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SCOTUS Rejects Louisiana, Stays Mum on Marriage

SCOTUS Rejects Louisiana, Stays Mum on Marriage


While the court won't be hearing a case from Louisiana, it still might consider marriage equality cases out of Tennessee, Kentucky, Ohio, and Michigan.

The U.S. Supreme Court Monday rejected a petition from Louisiana seeking review of a case involving the state's ban on same-sex marriage, while not making any announcements on four additional marriage equality cases pending before the high court, according to SCOTUSblog.

The court took no action on four consolidated cases -- regarding marriage bans in Ohio, Tennessee, Michigan, and Kentucky -- currently pending before it, leaving open the possibility that the cases could be scheduled following the next private conference, set for Friday. Those cases were most recently heard in the Sixth Circuit Court of Appeals, which in November issued a ruling that broke with every other appellate court in the country and upheld marriage bans in all four states. Many court observers expect this departure from growing judicial consensus, known as a circuit split, to increase the chances that the Supreme Court will take up one or more of these cases, and ultimately determine whether bans on same-sex marriage are unconstitutional.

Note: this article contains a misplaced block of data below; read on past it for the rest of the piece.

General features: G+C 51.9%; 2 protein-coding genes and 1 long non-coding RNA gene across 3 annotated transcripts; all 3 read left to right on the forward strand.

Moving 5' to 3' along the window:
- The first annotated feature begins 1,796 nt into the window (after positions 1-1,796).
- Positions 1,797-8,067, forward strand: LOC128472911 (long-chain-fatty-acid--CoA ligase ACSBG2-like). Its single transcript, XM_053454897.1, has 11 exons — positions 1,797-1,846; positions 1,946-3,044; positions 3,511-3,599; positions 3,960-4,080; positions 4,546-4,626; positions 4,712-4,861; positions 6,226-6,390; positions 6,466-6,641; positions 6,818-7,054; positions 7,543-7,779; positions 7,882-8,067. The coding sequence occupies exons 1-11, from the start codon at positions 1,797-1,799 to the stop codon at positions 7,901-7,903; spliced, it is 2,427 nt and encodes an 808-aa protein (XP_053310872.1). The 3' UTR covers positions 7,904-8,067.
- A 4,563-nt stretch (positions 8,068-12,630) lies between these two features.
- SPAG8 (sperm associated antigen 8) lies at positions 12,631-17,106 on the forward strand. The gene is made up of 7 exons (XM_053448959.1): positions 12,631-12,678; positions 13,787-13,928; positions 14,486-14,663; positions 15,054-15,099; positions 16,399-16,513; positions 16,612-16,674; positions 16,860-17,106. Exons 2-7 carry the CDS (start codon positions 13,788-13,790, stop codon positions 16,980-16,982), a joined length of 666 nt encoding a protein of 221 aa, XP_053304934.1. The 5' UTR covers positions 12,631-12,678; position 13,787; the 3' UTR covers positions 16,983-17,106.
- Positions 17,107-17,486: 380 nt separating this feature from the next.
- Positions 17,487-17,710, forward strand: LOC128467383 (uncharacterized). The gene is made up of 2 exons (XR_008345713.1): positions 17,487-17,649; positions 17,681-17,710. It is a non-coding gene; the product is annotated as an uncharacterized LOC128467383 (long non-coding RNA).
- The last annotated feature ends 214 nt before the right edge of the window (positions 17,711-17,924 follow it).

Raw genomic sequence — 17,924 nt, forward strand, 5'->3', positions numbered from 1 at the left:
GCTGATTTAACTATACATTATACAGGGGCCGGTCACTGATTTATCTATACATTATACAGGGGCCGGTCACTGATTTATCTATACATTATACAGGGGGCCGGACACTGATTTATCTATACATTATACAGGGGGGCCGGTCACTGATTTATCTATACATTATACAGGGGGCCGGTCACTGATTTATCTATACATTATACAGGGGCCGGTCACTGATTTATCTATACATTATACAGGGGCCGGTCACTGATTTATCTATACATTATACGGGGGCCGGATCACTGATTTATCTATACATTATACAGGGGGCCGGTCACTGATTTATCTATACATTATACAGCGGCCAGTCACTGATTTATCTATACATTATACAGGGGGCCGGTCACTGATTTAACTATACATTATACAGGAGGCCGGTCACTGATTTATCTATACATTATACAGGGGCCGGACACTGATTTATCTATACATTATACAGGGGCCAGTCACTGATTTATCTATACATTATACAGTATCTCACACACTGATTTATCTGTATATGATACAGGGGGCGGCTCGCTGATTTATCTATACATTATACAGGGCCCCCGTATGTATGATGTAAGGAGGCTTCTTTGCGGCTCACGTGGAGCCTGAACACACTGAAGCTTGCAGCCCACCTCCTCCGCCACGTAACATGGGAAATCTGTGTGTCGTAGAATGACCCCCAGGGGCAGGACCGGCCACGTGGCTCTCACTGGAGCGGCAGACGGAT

The Louisiana case was unusual, as the same-sex couples who filed suit asked the Supreme Court to consider a district judge's antigay ruling before the case had been heard by the Fifth Circuit Court of Appeals. Granting review at this stage, a process known as certiorari before judgement, is uncommon, so it was "not surprising" that the Supreme Court declined to take up the Lousiana petition at this point, reports BuzzFeed's Chris Geidner.

As it happens, the appeal of the Louisiana case was actually heard by a three-judge panel at the Fifth Circuit courthouse in New Orleans on Friday -- the same day the Supreme Court justices presumably decided to deny review to the Louisiana case. Although it's impossible to know how any court will rule, reporters inside the courtroom seemed cautiously optimistic that the ruling from the Fifth Circuit will be in favor of same-sex couples seeking the right to marry, overturning the district court's decision, which in September became the first federal court to uphold a state's ban on same-sex marriage.

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